Background: Early-onset scoliosis (EOS) is defined as the diagnosis of a spinal deformity before the age of 5 years. It can be divided into idiopathic, neuromuscular/syndromic, and congenital etiologies.
Methods: The literature on the natural history of EOS was summarized.
Results: The natural history varies with the etiology of EOS. Idiopathic curves may benefit from early serial casting. The natural history of neuromuscular and syndromic scoliosis is highly dependent on the natural history of the underlying disorder. Congenital scoliosis has a variable prognosis depending on the location and extent of the congenital malformations.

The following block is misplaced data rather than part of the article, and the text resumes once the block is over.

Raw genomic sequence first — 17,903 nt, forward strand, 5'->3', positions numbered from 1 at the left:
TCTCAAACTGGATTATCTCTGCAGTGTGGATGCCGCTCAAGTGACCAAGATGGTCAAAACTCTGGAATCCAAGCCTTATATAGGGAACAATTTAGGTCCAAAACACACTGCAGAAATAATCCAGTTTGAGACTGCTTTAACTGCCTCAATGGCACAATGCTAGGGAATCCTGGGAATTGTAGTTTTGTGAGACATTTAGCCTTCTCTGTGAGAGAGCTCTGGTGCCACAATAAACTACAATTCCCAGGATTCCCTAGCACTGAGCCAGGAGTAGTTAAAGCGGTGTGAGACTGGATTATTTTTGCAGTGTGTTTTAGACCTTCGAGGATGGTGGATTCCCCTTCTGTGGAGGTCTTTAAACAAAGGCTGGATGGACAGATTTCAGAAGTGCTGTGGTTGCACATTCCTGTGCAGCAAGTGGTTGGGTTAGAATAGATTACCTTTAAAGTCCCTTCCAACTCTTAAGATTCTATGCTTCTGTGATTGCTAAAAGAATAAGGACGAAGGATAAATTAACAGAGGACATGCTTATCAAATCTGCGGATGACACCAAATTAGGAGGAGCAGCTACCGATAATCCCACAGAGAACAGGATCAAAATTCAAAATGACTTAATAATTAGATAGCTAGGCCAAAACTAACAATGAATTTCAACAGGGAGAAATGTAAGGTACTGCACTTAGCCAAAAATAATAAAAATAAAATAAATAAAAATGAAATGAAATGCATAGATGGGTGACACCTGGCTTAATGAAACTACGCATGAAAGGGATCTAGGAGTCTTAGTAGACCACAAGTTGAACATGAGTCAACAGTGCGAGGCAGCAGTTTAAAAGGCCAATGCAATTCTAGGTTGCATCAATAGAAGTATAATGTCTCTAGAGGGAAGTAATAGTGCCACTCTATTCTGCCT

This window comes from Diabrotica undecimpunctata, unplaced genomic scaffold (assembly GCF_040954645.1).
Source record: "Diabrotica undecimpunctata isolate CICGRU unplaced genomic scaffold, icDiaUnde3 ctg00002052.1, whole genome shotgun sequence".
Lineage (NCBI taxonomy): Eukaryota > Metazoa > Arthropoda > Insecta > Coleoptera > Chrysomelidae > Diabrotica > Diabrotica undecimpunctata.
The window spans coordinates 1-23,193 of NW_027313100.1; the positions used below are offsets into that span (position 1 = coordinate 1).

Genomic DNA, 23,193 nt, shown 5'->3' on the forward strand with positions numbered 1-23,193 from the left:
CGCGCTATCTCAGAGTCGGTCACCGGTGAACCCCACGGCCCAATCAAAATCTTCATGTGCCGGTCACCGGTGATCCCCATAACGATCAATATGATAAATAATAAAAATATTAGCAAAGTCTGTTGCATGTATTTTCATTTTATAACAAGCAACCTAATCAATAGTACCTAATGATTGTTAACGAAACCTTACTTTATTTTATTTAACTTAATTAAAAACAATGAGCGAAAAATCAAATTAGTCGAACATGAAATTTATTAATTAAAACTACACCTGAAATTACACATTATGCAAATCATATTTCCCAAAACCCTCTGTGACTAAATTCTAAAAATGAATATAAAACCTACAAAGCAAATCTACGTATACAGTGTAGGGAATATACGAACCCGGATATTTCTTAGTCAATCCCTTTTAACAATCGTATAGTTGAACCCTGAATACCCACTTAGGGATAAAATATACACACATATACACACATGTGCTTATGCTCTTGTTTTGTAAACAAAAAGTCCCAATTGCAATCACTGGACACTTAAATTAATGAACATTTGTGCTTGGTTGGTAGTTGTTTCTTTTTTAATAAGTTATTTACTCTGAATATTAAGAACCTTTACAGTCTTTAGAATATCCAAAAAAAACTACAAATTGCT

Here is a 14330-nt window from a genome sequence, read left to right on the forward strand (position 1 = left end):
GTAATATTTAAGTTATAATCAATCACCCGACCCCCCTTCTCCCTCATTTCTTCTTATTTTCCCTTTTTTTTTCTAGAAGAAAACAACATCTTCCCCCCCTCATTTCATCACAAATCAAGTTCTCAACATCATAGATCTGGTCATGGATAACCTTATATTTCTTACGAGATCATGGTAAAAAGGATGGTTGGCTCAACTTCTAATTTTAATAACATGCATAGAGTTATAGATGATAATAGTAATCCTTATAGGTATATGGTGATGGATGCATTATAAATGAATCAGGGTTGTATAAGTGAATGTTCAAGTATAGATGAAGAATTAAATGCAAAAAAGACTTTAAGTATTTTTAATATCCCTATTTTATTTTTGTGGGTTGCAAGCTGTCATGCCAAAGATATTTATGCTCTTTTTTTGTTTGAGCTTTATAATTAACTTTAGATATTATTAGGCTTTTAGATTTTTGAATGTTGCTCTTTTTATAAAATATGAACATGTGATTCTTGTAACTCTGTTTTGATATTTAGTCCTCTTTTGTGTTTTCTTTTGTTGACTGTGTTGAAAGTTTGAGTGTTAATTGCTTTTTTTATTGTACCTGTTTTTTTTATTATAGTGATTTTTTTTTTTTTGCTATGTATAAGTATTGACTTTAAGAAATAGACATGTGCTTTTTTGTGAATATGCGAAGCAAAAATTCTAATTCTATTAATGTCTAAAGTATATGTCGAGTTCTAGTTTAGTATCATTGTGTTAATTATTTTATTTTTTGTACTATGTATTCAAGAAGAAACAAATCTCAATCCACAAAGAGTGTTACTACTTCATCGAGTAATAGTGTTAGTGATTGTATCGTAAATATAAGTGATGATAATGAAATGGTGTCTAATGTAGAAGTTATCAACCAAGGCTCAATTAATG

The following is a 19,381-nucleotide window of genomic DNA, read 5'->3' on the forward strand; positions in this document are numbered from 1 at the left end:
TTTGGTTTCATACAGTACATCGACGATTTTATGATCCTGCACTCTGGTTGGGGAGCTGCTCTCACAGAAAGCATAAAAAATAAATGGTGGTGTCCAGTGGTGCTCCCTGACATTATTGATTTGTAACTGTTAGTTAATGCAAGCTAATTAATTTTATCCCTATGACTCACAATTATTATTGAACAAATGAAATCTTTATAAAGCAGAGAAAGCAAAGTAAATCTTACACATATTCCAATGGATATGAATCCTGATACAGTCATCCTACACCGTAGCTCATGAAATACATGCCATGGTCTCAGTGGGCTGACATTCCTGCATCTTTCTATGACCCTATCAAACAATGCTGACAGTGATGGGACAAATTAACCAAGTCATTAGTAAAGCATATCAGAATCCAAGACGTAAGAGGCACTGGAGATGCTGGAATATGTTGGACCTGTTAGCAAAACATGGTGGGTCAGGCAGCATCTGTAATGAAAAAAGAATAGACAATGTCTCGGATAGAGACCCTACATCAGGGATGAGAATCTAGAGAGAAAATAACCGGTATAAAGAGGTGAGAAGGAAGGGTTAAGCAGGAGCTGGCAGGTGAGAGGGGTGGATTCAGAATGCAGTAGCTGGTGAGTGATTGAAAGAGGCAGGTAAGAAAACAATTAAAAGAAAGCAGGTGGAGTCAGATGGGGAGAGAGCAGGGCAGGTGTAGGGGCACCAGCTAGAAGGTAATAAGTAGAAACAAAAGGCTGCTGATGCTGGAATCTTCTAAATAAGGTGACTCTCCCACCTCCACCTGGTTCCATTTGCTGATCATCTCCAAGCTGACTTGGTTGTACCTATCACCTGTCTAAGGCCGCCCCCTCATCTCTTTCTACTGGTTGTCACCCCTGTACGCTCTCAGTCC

Conclusions: Treatment of children with EOS is customized to the particular disorder. While lack of treatment has been shown to lead to increased mortality, extensive early definitive fusion may lead to thoracic insufficiency. Delaying definitive surgery and the use of growing instrumentation may provide benefit in maintaining pulmonary health.
Clinical relevance: Potential disturbance of growth must be considered in the treatment of young children with scoliosis.